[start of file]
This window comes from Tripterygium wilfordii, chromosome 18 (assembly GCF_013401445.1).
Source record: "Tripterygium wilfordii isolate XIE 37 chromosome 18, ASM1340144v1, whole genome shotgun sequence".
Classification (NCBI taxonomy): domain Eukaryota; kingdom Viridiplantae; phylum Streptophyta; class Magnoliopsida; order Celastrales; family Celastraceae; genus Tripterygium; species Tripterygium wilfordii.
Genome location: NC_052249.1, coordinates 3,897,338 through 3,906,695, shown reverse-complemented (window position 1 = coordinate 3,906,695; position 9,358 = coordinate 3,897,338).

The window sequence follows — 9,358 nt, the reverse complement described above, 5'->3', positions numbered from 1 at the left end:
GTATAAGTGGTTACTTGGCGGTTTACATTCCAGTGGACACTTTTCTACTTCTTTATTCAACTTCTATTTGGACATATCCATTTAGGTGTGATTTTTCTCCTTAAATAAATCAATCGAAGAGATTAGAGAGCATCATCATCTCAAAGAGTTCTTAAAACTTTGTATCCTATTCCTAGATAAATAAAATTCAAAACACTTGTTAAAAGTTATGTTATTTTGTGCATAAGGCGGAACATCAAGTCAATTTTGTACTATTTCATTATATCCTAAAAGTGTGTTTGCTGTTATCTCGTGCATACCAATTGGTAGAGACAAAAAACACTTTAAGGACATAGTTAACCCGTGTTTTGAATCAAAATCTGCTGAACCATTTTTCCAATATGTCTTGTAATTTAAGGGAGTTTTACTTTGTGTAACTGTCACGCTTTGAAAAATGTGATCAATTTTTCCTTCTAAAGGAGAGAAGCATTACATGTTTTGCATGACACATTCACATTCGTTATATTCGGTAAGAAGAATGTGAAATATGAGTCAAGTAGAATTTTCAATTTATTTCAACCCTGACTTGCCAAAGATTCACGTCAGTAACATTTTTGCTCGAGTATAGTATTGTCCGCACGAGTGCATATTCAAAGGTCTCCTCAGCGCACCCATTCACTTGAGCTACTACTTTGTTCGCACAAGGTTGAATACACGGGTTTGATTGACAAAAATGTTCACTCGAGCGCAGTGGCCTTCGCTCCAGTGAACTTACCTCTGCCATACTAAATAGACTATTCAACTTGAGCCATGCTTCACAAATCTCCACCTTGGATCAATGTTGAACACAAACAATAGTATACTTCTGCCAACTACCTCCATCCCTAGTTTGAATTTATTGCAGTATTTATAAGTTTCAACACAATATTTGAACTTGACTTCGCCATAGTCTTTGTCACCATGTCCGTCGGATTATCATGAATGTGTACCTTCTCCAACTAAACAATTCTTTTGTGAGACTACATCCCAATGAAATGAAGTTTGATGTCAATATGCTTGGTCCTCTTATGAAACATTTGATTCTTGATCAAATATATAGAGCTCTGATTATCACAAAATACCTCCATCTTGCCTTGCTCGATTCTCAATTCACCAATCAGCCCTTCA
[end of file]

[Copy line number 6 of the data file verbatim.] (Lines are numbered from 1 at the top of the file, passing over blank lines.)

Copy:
GTATAAGTGGTTACTTGGCGGTTTACATTCCAGTGGACACTTTTCTACTTCTTTATTCAACTTCTATTTGGACATATCCATTTAGGTGTGATTTTTCTCCTTAAATAAATCAATCGAAGAGATTAGAGAGCATCATCATCTCAAAGAGTTCTTAAAACTTTGTATCCTATTCCTAGATAAATAAAATTCAAAACACTTGTTAAAAGTTATGTTATTTTGTGCATAAGGCGGAACATCAAGTCAATTTTGTACTATTTCATTATATCCTAAAAGTGTGTTTGCTGTTATCTCGTGCATACCAATTGGTAGAGACAAAAAACACTTTAAGGACATAGTTAACCCGTGTTTTGAATCAAAATCTGCTGAACCATTTTTCCAATATGTCTTGTAATTTAAGGGAGTTTTACTTTGTGTAACTGTCACGCTTTGAAAAATGTGATCAATTTTTCCTTCTAAAGGAGAGAAGCATTACATGTTTTGCATGACACATTCACATTCGTTATATTCGGTAAGAAGAATGTGAAATATGAGTCAAGTAGAATTTTCAATTTATTTCAACCCTGACTTGCCAAAGATTCACGTCAGTAACATTTTTGCTCGAGTATAGTATTGTCCGCACGAGTGCATATTCAAAGGTCTCCTCAGCGCACCCATTCACTTGAGCTACTACTTTGTTCGCACAAGGTTGAATACACGGGTTTGATTGACAAAAATGTTCACTCGAGCGCAGTGGCCTTCGCTCCAGTGAACTTACCTCTGCCATACTAAATAGACTATTCAACTTGAGCCATGCTTCACAAATCTCCACCTTGGATCAATGTTGAACACAAACAATAGTATACTTCTGCCAACTACCTCCATCCCTAGTTTGAATTTATTGCAGTATTTATAAGTTTCAACACAATATTTGAACTTGACTTCGCCATAGTCTTTGTCACCATGTCCGTCGGATTATCATGAATGTGTACCTTCTCCAACTAAACAATTCTTTTGTGAGACTACATCCCAATGAAATGAAGTTTGATGTCAATATGCTTGGTCCTCTTATGAAACATTTGATTCTTGATCAAATATATAGAGCTCTGATTATCACAAAATACCTCCATCTTGCCTTGCTCGATTCTCAATTCACCAATCAGCCCTTCA